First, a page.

HAVANA TIMES — The Cuban Interests Section in Washington has finally found a bank, overcoming another obstacle to the resumption of bilateral relations with the United States, according to sources with the State Department, reported dpa.
The source declined to specify the name of the bank where the Cuban delegation will have their accounts, because they felt that it corresponds to the Cuban government and the bank to make the announcement.
“I can’t tell you which bank it is. That’s an agreement between the Cubans and the bank, and probably that’s for them to do or the bank. And I’m pretty sure they’re going to be making a public announcement of that shortly,” said the State Department official.
The Cuban Interests Section, which is expected to become the island’s embassy, currently has no bank accounts because of the difficulties arising from the US economic embargo. The delegation had bank accounts previously with the banker, M & T, which closed them out last year.
Since then they could not find a bank to manage their accounts to ensure normal operation and to provide full consular services. This forced them to operate with cash.
In the absence of direct diplomatic relations, Cuba and the United States have maintained Interests Sections in their respective capitals since the late 1970s, allowing them to carry out consular services. Both countries diplomats are under strict internal travel restrictions.
On Thursday the delegations of Cuba and the United States will meet in Washington for the fourth round of negotiations for the resumption of bilateral relations, a process began on December 17 by Presidents Obama and Castro.
For now, no date has been set for the opening of embassies in Washington and Havana, but the State Department official expressed optimism that this could happen soon. “I think we’re closer than we’ve been in the past,” added the official.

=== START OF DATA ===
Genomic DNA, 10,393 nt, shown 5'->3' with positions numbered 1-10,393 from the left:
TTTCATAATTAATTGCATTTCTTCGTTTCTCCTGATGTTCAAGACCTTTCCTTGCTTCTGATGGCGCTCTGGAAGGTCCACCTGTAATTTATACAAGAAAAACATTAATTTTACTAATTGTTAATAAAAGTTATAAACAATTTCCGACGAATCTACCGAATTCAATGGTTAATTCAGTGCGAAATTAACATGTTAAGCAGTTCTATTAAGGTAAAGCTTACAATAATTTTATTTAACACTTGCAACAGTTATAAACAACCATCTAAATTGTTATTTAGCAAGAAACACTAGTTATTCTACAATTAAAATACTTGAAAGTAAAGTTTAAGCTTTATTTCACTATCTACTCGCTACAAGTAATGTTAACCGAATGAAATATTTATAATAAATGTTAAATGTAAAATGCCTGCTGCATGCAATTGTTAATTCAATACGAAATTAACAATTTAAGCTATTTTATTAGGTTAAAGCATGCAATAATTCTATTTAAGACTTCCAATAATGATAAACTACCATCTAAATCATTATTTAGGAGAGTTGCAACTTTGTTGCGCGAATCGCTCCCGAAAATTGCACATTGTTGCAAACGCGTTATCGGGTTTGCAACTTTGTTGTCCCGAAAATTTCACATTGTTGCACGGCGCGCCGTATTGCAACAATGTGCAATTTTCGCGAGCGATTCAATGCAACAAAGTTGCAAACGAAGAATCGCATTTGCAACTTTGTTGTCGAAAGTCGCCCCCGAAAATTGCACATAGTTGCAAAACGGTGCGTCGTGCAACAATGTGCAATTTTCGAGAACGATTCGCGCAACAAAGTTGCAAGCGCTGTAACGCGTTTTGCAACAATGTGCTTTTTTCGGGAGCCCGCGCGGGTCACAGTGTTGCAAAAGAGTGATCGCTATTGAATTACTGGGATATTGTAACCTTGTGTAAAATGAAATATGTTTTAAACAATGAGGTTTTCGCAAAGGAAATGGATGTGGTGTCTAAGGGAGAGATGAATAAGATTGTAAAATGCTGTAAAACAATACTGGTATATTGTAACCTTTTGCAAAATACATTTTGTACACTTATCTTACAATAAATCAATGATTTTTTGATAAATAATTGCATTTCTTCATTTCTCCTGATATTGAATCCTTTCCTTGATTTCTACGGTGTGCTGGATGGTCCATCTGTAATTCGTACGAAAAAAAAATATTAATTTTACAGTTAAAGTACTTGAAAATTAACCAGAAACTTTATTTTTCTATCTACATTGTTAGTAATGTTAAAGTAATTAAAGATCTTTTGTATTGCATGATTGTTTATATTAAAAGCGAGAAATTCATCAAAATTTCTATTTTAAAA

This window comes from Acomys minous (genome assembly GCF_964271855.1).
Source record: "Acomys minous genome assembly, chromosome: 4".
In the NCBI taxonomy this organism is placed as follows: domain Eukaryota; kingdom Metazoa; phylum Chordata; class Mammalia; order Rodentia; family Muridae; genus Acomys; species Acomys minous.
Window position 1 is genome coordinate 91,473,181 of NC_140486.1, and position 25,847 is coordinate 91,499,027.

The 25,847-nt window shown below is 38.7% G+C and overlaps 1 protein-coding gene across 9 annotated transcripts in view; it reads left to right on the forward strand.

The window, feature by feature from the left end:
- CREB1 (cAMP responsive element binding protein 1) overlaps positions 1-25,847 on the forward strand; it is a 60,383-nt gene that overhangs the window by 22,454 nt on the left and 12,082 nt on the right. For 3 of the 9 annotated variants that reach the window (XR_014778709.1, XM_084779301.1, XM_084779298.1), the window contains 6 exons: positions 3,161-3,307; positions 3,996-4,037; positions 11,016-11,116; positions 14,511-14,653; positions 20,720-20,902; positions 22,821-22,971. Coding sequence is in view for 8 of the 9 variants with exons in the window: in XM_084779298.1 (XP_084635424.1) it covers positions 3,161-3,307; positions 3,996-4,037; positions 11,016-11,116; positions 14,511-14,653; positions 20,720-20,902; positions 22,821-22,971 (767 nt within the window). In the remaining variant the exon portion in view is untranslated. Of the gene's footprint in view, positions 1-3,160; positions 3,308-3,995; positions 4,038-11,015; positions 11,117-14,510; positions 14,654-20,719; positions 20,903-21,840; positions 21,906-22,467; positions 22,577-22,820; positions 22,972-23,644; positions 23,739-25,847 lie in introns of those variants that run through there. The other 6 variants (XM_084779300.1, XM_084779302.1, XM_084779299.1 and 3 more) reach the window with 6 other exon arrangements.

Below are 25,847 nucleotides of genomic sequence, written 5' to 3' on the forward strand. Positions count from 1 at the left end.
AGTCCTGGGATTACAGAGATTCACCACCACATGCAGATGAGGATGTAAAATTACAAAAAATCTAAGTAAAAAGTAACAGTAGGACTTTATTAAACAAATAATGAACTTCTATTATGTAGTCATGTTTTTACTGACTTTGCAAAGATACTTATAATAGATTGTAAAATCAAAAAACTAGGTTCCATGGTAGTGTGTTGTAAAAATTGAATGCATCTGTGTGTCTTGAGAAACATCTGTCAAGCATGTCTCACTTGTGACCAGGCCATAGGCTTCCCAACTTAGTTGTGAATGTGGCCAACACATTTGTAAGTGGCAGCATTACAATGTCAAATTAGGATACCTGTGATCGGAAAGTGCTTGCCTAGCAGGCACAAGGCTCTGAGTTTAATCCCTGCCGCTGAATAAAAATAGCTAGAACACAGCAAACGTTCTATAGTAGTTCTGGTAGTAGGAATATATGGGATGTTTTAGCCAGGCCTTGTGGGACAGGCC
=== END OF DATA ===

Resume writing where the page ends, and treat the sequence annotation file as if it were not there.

In the negotiations over bilateral relations, the government of Raul Castro demands that Washington take Cuba off its list of state sponsors of terrorism and make possible normal banking for the Cuban Interests Section.
Castro said last week that the two countries could appoint ambassadors soon after the end of May, when Cuba is formally removed from the terrorism list.
US President Barack Obama announced in mid-April that his administration will remove the socialist island from the “black list” where it has been since 1982, as a step towards better relations.
The measure takes effect 45 days after announced. The same State Department source said that although the May 29, the 45th day since the announcement, to take effect it must first be published in the “Federal Register” which could happen a day or two later.
The US decision to remove Cuba from the list came just days after Obama held a historic meeting with Castro in the framework of the Summit of the Americas in Panama. It was the first meeting at this level between the two countries in more than 50 years.